### Learning Outcomes

- Write a logistic growth model
- Evaluate a logistic growth model
- Solve a logistic growth model

We have seen that we often use exponential relationships to describe population growth. But populations do not grow without some limitation on their numbers provided by real constraints in the real world. Predators, disease, and limitations on resources all serve to limit the numbers of any living population.

You used the example of fish in a lake to explored the recursive and explicit forms of the logistic equation in the previous module and derived the following logistic growth model with carrying capacity [latex]K[/latex] and growth rate [latex]r[/latex]:

[latex]{{P}_{n}}={{P}_{n-1}}+r\left(1-\frac{{{P}_{n-1}}}{K}\right){{P}_{n-1}}[/latex].

While this formula will allow you to predict future population recursively for populations that grow discretely with one breeding time per year, it doesn’t present a closed form that you can use to make predictions about populations like fish or people that breed year round. For those situations, we can use a continuous logistic model in the form

[latex]P_{t}=\dfrac{c}{1+\left(\dfrac{c}{P_{0}}-1\right)e^{-rt}}[/latex]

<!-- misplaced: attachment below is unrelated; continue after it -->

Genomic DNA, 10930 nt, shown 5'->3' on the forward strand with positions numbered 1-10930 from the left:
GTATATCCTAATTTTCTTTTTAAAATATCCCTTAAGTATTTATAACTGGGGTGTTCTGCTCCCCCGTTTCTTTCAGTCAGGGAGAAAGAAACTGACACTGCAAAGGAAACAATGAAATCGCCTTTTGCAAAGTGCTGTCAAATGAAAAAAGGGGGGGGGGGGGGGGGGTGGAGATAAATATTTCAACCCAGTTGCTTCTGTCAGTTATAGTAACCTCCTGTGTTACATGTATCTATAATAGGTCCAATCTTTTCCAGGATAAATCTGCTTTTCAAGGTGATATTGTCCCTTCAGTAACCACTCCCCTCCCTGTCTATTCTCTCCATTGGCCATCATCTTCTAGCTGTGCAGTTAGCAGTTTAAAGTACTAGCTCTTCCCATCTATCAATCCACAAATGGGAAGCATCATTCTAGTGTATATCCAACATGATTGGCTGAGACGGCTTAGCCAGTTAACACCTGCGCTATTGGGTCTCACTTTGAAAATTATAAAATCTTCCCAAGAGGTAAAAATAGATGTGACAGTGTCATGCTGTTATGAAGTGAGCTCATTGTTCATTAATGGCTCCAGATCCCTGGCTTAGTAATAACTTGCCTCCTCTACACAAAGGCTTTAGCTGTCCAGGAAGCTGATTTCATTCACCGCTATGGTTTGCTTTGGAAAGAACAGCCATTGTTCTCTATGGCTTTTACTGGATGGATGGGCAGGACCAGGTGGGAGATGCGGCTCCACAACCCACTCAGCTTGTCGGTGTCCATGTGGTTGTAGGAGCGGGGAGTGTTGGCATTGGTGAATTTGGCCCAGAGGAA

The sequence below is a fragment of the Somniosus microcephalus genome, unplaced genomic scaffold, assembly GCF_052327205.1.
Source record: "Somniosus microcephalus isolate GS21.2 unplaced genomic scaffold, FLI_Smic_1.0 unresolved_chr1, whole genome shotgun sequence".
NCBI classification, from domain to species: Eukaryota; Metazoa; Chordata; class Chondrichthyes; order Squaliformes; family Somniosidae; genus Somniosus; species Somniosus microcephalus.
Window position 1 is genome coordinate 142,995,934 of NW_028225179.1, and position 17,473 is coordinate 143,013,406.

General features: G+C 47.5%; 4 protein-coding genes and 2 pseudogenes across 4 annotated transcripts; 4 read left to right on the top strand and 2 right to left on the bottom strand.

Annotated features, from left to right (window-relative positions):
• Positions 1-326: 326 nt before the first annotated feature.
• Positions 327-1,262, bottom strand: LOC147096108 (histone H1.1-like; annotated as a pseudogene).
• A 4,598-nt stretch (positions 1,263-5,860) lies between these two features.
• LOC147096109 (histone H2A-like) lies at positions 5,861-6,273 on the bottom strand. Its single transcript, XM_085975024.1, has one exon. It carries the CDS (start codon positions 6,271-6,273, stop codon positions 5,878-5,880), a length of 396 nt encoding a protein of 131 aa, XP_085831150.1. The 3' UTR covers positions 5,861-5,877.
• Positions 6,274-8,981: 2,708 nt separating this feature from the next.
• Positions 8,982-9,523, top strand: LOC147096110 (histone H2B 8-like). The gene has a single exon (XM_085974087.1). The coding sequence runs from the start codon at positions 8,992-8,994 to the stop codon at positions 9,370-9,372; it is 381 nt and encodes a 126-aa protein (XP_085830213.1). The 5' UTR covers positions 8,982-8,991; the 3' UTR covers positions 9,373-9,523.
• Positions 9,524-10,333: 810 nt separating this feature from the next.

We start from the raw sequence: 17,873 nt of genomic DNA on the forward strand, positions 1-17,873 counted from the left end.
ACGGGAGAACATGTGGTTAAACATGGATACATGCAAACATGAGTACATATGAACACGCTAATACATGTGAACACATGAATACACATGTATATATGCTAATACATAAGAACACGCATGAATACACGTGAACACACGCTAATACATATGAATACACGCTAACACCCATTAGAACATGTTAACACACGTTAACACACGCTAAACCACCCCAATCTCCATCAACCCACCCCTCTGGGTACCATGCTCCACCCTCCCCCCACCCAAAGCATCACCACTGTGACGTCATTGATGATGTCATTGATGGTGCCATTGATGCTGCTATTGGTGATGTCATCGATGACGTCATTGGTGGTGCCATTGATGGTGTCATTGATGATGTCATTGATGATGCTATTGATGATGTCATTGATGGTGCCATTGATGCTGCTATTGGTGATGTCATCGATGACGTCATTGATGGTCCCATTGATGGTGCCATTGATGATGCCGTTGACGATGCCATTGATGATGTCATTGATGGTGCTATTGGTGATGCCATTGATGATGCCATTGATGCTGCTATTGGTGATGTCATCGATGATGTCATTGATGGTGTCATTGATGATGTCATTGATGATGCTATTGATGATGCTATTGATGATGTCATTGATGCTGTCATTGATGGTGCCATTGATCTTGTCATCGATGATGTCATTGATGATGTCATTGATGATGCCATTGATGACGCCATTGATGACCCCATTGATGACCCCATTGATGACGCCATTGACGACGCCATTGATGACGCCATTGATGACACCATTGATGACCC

where [latex]t[/latex] stands for time in years, [latex]c[/latex] is the carrying capacity (the maximal population), [latex]P_0[/latex] represents the starting quantity, and [latex]r[/latex] is the rate of growth.

### Recall: operations on Fractions

When simplifying algebraic expressions, we may sometimes need to add, subtract, simplify, multiply, or divide fractions. It is important to be able to do these operations on the fractions without having to convert them to decimals, though in the example below, once it becomes clear that a quantity will reduce to a terminating decimal, it is done so for simplicity’s sake.

- [latex]\dfrac{a}{b}\cdot\dfrac{c}{d} = \dfrac {ac}{bd}[/latex]
- [latex]\dfrac{a}{b}\div\dfrac{c}{d}=\dfrac{a}{b}\cdot\dfrac{d}{c}=\dfrac{ad}{bc}[/latex]
- [latex]\dfrac{a}{b}=\dfrac{a\cdot c}{b \cdot c}[/latex]
- [latex]\dfrac{a}{b}\pm \dfrac{c}{d} = \dfrac{ad \pm bc}{bd}[/latex]
- If [latex]\dfrac{a}{b}=\dfrac{c}{d}[/latex], then [latex]ad = bc[/latex] and [latex]a=\dfrac{bc}{d}[/latex] and [latex]\dfrac{ad}{b}=c[/latex].

### Write a logistic model for a population

We can evaluate the logistic model for an input [latex]t[/latex] given the remaining information or the means to solve for it. Here’s an example.

Biologists stock a lake with 500 trout. They estimate the carrying capacity of the lake to be 6900 trout. That is, due to constraints in the environment, the population will grow no further than a maximum 6900 trout in the lake. The biologists noted that the number of fish grew to be 740 in the first year. We’d like to know how many fish there would be 3 years after stocking the lake. We’d also like to how long it will take for the population to increase to 3450 fish.

We start by writing the form of the logistic model, filling in all the information we can.

[latex]P_{t}=\dfrac{c}{1+\left(\dfrac{c}{P_{0}}-1\right)e^{-rt}}[/latex]